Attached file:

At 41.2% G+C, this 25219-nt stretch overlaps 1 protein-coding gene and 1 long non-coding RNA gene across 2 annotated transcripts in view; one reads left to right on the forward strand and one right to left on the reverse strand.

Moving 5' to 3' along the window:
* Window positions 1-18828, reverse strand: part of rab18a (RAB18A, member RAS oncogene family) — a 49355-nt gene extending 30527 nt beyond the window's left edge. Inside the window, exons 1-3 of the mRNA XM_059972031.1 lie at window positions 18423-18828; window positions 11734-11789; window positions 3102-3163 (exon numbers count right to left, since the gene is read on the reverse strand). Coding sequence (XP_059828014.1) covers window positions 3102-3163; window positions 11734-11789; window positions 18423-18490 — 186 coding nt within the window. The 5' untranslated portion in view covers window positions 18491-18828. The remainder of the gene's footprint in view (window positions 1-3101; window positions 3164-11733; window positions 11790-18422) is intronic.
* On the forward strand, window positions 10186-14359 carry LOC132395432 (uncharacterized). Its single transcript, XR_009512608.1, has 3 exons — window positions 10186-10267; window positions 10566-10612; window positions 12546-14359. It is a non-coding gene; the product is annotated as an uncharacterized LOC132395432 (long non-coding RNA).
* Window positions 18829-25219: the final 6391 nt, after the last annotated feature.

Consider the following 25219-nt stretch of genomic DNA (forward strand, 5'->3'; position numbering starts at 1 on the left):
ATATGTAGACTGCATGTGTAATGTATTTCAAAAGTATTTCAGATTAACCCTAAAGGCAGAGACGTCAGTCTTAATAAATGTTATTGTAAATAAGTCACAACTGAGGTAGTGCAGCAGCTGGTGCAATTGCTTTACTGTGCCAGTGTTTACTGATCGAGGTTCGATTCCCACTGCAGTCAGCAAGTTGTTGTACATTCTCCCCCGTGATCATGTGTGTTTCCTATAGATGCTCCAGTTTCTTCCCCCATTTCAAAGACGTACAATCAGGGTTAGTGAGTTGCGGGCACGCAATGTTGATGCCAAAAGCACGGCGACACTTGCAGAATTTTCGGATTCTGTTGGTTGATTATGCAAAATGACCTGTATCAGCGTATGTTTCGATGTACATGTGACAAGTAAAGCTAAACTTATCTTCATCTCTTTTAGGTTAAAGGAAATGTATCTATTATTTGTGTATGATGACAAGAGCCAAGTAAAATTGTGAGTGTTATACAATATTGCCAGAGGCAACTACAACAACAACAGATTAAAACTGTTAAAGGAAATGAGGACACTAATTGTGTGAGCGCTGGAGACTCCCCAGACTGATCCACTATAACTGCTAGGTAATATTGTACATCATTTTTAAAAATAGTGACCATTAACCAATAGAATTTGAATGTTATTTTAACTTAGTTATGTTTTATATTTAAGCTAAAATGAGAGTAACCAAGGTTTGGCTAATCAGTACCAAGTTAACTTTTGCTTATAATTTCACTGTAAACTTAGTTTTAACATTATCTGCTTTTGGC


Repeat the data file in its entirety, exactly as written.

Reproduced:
At 41.2% G+C, this 25219-nt stretch overlaps 1 protein-coding gene and 1 long non-coding RNA gene across 2 annotated transcripts in view; one reads left to right on the forward strand and one right to left on the reverse strand.

Moving 5' to 3' along the window:
* Window positions 1-18828, reverse strand: part of rab18a (RAB18A, member RAS oncogene family) — a 49355-nt gene extending 30527 nt beyond the window's left edge. Inside the window, exons 1-3 of the mRNA XM_059972031.1 lie at window positions 18423-18828; window positions 11734-11789; window positions 3102-3163 (exon numbers count right to left, since the gene is read on the reverse strand). Coding sequence (XP_059828014.1) covers window positions 3102-3163; window positions 11734-11789; window positions 18423-18490 — 186 coding nt within the window. The 5' untranslated portion in view covers window positions 18491-18828. The remainder of the gene's footprint in view (window positions 1-3101; window positions 3164-11733; window positions 11790-18422) is intronic.
* On the forward strand, window positions 10186-14359 carry LOC132395432 (uncharacterized). Its single transcript, XR_009512608.1, has 3 exons — window positions 10186-10267; window positions 10566-10612; window positions 12546-14359. It is a non-coding gene; the product is annotated as an uncharacterized LOC132395432 (long non-coding RNA).
* Window positions 18829-25219: the final 6391 nt, after the last annotated feature.

Consider the following 25219-nt stretch of genomic DNA (forward strand, 5'->3'; position numbering starts at 1 on the left):
ATATGTAGACTGCATGTGTAATGTATTTCAAAAGTATTTCAGATTAACCCTAAAGGCAGAGACGTCAGTCTTAATAAATGTTATTGTAAATAAGTCACAACTGAGGTAGTGCAGCAGCTGGTGCAATTGCTTTACTGTGCCAGTGTTTACTGATCGAGGTTCGATTCCCACTGCAGTCAGCAAGTTGTTGTACATTCTCCCCCGTGATCATGTGTGTTTCCTATAGATGCTCCAGTTTCTTCCCCCATTTCAAAGACGTACAATCAGGGTTAGTGAGTTGCGGGCACGCAATGTTGATGCCAAAAGCACGGCGACACTTGCAGAATTTTCGGATTCTGTTGGTTGATTATGCAAAATGACCTGTATCAGCGTATGTTTCGATGTACATGTGACAAGTAAAGCTAAACTTATCTTCATCTCTTTTAGGTTAAAGGAAATGTATCTATTATTTGTGTATGATGACAAGAGCCAAGTAAAATTGTGAGTGTTATACAATATTGCCAGAGGCAACTACAACAACAACAGATTAAAACTGTTAAAGGAAATGAGGACACTAATTGTGTGAGCGCTGGAGACTCCCCAGACTGATCCACTATAACTGCTAGGTAATATTGTACATCATTTTTAAAAATAGTGACCATTAACCAATAGAATTTGAATGTTATTTTAACTTAGTTATGTTTTATATTTAAGCTAAAATGAGAGTAACCAAGGTTTGGCTAATCAGTACCAAGTTAACTTTTGCTTATAATTTCACTGTAAACTTAGTTTTAACATTATCTGCTTTTGGC